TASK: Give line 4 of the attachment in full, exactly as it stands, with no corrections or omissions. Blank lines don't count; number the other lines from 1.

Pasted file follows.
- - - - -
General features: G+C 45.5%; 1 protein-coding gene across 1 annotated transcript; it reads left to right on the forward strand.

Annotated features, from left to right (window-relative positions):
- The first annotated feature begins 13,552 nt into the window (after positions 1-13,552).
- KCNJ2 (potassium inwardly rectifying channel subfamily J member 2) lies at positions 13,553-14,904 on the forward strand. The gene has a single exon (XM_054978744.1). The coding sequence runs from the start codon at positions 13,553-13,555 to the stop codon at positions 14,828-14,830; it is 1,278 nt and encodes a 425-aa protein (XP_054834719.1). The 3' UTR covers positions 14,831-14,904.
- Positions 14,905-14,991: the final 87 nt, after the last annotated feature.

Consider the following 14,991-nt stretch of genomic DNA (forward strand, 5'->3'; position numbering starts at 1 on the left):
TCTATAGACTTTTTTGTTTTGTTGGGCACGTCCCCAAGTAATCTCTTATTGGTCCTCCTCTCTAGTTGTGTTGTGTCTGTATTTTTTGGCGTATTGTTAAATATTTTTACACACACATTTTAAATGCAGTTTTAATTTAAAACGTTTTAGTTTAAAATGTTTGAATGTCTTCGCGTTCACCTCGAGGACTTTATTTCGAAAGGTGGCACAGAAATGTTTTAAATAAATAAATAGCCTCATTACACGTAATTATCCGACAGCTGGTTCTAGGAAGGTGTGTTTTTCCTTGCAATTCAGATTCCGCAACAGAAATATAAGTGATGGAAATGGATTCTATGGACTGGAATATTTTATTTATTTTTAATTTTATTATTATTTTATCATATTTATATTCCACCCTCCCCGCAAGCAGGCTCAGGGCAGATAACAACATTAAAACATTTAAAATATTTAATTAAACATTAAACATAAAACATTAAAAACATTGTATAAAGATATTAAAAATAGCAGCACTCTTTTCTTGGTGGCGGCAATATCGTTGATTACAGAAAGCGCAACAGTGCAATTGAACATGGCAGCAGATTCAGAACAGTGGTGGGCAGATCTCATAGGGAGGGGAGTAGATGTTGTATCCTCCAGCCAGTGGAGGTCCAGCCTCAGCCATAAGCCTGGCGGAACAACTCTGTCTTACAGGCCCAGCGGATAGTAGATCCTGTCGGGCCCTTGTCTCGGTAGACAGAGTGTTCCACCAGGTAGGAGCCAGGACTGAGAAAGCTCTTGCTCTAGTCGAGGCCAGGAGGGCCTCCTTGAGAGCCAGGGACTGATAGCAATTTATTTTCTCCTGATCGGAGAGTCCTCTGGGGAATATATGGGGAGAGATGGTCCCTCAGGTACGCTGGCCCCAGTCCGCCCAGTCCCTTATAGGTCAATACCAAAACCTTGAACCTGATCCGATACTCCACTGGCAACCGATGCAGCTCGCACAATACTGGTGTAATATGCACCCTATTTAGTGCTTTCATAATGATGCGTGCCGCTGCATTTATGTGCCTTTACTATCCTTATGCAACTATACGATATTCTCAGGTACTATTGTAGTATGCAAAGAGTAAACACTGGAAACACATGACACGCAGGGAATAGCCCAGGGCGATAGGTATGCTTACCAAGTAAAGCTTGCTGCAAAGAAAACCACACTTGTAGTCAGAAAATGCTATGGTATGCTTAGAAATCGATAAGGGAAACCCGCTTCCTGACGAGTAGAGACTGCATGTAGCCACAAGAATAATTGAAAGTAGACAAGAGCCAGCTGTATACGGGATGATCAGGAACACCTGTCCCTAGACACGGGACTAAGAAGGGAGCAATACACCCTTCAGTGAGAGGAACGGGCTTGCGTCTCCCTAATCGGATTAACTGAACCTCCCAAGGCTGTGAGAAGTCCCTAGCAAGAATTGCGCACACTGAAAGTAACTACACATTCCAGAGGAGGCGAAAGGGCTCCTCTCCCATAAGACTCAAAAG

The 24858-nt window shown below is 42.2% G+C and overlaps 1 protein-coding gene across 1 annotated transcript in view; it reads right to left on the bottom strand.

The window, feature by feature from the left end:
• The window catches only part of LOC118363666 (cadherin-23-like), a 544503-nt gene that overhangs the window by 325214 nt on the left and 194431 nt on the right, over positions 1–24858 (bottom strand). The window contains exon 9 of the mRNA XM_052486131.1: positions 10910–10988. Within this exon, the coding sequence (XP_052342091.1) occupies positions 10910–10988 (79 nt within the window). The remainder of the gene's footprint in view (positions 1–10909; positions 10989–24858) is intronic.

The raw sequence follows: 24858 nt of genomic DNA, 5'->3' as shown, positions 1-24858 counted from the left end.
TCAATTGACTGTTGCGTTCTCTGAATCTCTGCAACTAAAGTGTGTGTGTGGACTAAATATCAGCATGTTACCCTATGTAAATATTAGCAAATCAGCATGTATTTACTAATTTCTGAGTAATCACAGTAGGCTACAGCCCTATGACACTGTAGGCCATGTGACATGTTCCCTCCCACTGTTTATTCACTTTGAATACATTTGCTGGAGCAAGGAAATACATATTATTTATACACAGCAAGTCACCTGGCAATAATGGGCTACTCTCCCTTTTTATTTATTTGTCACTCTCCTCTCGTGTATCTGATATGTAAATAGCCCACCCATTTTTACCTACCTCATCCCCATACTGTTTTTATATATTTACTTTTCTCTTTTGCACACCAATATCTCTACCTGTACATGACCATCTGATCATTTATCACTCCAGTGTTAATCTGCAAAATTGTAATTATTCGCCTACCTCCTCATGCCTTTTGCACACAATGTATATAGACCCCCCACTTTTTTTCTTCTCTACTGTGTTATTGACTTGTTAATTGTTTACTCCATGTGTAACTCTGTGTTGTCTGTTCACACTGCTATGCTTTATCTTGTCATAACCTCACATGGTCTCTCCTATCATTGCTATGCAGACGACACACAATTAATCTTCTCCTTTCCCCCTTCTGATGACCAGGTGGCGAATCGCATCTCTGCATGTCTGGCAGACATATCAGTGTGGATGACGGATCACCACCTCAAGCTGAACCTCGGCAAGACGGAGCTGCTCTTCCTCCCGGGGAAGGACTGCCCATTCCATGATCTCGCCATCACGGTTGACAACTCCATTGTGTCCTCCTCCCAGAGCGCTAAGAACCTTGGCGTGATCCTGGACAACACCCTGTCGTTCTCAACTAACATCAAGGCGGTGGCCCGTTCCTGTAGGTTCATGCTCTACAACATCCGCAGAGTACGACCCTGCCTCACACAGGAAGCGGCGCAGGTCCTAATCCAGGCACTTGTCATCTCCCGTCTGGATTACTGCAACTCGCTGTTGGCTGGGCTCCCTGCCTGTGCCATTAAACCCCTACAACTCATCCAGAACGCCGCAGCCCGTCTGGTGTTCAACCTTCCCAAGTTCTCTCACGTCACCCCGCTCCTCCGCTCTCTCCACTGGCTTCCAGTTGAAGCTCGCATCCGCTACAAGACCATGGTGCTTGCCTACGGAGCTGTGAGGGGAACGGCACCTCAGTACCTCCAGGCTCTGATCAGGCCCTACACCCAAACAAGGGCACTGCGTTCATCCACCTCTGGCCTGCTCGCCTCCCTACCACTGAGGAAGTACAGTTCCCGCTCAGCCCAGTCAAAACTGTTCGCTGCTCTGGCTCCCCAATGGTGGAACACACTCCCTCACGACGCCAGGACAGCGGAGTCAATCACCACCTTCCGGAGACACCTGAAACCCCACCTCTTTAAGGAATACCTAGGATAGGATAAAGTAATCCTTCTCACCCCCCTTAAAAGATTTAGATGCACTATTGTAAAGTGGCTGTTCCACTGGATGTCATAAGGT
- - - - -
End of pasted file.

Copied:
- KCNJ2 (potassium inwardly rectifying channel subfamily J member 2) lies at positions 13,553-14,904 on the forward strand. The gene has a single exon (XM_054978744.1). The coding sequence runs from the start codon at positions 13,553-13,555 to the stop codon at positions 14,828-14,830; it is 1,278 nt and encodes a 425-aa protein (XP_054834719.1). The 3' UTR covers positions 14,831-14,904.